The Passenger was the first bar in town to put spirits on draft, switching one of its four taps from beer to Fernet Branca in late February. (The bittersweet Italian herb liqueur is a big favorite among bartenders and has been featured on tap in San Francisco watering holes for a while.) The bar’s in-the-know cocktail crowd quickly began ordering a shot of Fernet to go with a canned microbrew.
About a week later, Jack Rose Dining Saloon unveiled its own house-built tap system, which featured Willett’s Orange Blossom Special, a limited-edition five-year-old Kentucky whiskey. Pretty soon, says bar manager Rachel Sergi, they were going through about 16 bottles of the stuff every two weeks. (Not bad when only 200 bottles were made in the first place.)
Both bars have gone beyond just pouring shots: The Passenger’s Tom Brown put his Old Fashioned on tap when the bar ran out of Fernet. (It has since gone back.) Meanwhile, Sergi added another spirits-only tap at Jack Rose that dispenses pre-mixed cocktails. First up was a classically sweet Negroni; up next is an Old Fitzgerald Manhattan, which has been aging for four months in glass jars with staves from used whiskey barrels. (The wood imparts a richer, more mellow flavor to the whiskey over time.)
Sergi says the cocktails are kept cold and are sealed to keep out carbon dioxide. Liquid inside is frequently agitated to ensure it stays well mixed.
The taps have been such a success that Jack Rose is adding two more, including one that allows for carbonated drinks. Sergi joked about putting a vodka tonic on tap but said she thinks she’ll wind up with something classier — maybe a carbonated Jack Rose cocktail.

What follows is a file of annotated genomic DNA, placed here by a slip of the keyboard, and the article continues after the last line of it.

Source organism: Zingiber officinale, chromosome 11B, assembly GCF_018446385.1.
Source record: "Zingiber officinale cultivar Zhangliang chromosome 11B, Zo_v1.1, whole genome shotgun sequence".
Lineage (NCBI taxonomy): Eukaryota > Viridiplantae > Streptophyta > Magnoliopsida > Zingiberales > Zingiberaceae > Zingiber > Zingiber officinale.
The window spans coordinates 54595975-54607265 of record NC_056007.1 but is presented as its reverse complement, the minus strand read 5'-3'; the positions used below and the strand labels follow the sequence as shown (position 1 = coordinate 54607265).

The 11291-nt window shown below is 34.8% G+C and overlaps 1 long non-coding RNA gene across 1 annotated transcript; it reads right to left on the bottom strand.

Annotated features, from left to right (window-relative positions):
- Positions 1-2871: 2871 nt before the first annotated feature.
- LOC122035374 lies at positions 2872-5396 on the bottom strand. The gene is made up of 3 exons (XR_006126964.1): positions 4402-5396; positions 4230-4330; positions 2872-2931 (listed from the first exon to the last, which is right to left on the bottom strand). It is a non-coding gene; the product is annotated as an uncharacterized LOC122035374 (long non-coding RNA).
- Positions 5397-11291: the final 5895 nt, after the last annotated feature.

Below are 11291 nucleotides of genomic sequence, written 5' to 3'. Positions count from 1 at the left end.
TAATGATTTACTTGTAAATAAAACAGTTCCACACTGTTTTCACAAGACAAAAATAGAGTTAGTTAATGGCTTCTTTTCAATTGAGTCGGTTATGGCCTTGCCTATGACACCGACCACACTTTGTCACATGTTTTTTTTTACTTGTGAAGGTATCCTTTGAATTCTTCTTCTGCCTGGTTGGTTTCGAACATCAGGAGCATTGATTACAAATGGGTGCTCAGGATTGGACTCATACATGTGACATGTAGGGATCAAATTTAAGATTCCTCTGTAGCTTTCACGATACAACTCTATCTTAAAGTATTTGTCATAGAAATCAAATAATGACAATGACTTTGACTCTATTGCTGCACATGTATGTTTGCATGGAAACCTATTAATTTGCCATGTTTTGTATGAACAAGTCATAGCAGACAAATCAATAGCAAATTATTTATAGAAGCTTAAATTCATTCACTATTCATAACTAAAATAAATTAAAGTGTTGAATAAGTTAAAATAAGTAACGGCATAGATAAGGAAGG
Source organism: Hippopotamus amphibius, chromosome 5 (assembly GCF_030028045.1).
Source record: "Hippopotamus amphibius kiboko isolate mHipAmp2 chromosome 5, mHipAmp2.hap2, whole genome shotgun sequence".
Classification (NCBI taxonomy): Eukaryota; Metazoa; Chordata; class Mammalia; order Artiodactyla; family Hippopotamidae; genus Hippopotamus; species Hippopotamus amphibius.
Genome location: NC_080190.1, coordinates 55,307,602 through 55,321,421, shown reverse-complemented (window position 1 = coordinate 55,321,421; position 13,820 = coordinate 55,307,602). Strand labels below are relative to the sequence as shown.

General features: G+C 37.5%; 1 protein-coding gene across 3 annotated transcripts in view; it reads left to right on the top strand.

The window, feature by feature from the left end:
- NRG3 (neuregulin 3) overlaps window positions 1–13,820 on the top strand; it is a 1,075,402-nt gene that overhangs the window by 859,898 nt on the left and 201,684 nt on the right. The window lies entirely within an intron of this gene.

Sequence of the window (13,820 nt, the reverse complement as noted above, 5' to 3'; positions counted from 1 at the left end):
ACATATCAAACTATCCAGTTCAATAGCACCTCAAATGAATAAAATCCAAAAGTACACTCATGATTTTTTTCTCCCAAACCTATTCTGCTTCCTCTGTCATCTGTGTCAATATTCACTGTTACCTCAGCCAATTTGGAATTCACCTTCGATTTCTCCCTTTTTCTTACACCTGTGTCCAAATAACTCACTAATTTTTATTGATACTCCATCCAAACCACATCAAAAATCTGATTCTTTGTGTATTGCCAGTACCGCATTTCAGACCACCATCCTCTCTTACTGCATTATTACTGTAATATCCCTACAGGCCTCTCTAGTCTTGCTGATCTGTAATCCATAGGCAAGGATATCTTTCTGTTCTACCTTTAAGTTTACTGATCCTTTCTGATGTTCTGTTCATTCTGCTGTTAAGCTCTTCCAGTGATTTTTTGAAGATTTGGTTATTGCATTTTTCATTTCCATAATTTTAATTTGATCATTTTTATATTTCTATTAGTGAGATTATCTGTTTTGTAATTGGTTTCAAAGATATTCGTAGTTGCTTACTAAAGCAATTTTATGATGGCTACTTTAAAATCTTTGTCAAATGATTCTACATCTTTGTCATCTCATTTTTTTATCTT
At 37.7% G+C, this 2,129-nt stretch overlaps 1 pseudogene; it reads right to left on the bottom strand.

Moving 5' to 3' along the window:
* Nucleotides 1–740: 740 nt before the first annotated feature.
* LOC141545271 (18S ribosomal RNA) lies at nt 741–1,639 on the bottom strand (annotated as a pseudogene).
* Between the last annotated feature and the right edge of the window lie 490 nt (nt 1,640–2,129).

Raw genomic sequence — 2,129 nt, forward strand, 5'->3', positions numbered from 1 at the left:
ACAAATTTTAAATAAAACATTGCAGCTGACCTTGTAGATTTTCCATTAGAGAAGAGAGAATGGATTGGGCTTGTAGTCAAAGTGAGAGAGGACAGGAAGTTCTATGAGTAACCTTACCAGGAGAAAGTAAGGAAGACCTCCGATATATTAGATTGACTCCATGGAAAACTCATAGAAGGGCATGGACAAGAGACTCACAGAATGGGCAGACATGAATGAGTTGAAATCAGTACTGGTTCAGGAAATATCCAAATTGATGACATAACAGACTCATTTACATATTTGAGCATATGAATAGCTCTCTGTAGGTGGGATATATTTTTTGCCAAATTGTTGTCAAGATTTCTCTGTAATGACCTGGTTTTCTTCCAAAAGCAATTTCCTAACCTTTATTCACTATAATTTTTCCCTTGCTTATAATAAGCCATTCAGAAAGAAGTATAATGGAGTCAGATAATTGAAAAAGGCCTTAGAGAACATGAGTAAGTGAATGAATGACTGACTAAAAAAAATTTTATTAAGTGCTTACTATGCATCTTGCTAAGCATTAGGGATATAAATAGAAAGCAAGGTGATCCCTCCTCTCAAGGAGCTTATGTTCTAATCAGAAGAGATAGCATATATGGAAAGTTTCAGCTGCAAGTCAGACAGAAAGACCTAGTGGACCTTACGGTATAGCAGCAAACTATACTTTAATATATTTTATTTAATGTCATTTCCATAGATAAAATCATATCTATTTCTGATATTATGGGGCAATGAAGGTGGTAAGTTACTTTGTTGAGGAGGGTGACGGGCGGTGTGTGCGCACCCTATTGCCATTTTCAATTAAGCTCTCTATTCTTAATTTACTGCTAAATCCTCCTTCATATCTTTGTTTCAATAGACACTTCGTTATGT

Of course, this is a novelty, akin to getting your mai tai in a tiki mug instead of a clear glass; You’d be hard-pressed to pick the tap whiskey from one poured straight from the bottle. If anything, putting cocktails on tap takes away some of the fun of interacting with a bartender — ordering a martini extra dry, asking for a different whiskey in your Manhattan — and delivers a sterile experience akin to using a vending machine. (I concede that, at the kind of bar where everyone orders vodka sodas on a Friday night, putting basic cocktails on tap could greatly improve a bartender’s quality of life.)
At Jack Rose, Sergi says, there are a couple of advantages to the bar having whiskey on tap. First on the list is speed: If someone orders Willett during the weekend rush, bartenders don’t have to find the bottle, climb up a rolling ladder to grab it, bring the bottle down, pour and then repeat the process in reverse. They just put a glass under the tap, fill it and then move on to the next customer.
Bigger than that, though, is what Sergi calls education and the rest of us might call product placement.
“Guests see the tap and say, ‘Oh, what is that?’ It’s a chance to introduce Willett to someone who might otherwise order Maker’s Mark,” she said.
The prime benefit to customers: Because serving it is less labor-intensive for bartenders, the draft Willett sells for $9 per shot instead of the usual $11. (Draft cocktails cost $13 each, in line with everything else on the menu.)
Whether draft cocktails stick around or not, the underlying message is this: Good booze, served fast and cheap, is something we can all get behind.